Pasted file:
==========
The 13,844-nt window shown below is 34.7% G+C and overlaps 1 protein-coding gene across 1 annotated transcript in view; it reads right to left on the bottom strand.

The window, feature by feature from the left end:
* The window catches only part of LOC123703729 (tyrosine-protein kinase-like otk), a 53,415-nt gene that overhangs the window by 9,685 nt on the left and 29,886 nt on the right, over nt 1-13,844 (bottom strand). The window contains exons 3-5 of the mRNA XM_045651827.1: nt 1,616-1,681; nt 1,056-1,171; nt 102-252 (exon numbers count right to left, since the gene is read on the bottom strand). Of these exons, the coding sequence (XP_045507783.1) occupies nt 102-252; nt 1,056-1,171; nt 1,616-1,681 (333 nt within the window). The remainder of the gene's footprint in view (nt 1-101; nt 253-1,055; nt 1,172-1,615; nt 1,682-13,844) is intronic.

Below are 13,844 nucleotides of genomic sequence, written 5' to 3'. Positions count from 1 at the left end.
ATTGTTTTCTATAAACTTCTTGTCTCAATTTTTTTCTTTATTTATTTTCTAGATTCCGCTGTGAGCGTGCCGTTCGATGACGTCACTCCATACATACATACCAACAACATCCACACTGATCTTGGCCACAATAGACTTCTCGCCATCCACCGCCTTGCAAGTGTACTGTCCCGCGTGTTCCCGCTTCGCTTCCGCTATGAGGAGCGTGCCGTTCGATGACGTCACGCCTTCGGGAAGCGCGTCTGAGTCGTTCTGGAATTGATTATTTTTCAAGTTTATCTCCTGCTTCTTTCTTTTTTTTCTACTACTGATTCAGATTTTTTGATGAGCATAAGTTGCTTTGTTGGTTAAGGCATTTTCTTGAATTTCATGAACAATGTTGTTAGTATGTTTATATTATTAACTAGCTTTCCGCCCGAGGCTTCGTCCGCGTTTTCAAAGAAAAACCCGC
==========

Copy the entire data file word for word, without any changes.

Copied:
The 13,844-nt window shown below is 34.7% G+C and overlaps 1 protein-coding gene across 1 annotated transcript in view; it reads right to left on the bottom strand.

The window, feature by feature from the left end:
* The window catches only part of LOC123703729 (tyrosine-protein kinase-like otk), a 53,415-nt gene that overhangs the window by 9,685 nt on the left and 29,886 nt on the right, over nt 1-13,844 (bottom strand). The window contains exons 3-5 of the mRNA XM_045651827.1: nt 1,616-1,681; nt 1,056-1,171; nt 102-252 (exon numbers count right to left, since the gene is read on the bottom strand). Of these exons, the coding sequence (XP_045507783.1) occupies nt 102-252; nt 1,056-1,171; nt 1,616-1,681 (333 nt within the window). The remainder of the gene's footprint in view (nt 1-101; nt 253-1,055; nt 1,172-1,615; nt 1,682-13,844) is intronic.

Below are 13,844 nucleotides of genomic sequence, written 5' to 3'. Positions count from 1 at the left end.
ATTGTTTTCTATAAACTTCTTGTCTCAATTTTTTTCTTTATTTATTTTCTAGATTCCGCTGTGAGCGTGCCGTTCGATGACGTCACTCCATACATACATACCAACAACATCCACACTGATCTTGGCCACAATAGACTTCTCGCCATCCACCGCCTTGCAAGTGTACTGTCCCGCGTGTTCCCGCTTCGCTTCCGCTATGAGGAGCGTGCCGTTCGATGACGTCACGCCTTCGGGAAGCGCGTCTGAGTCGTTCTGGAATTGATTATTTTTCAAGTTTATCTCCTGCTTCTTTCTTTTTTTTCTACTACTGATTCAGATTTTTTGATGAGCATAAGTTGCTTTGTTGGTTAAGGCATTTTCTTGAATTTCATGAACAATGTTGTTAGTATGTTTATATTATTAACTAGCTTTCCGCCCGAGGCTTCGTCCGCGTTTTCAAAGAAAAACCCGC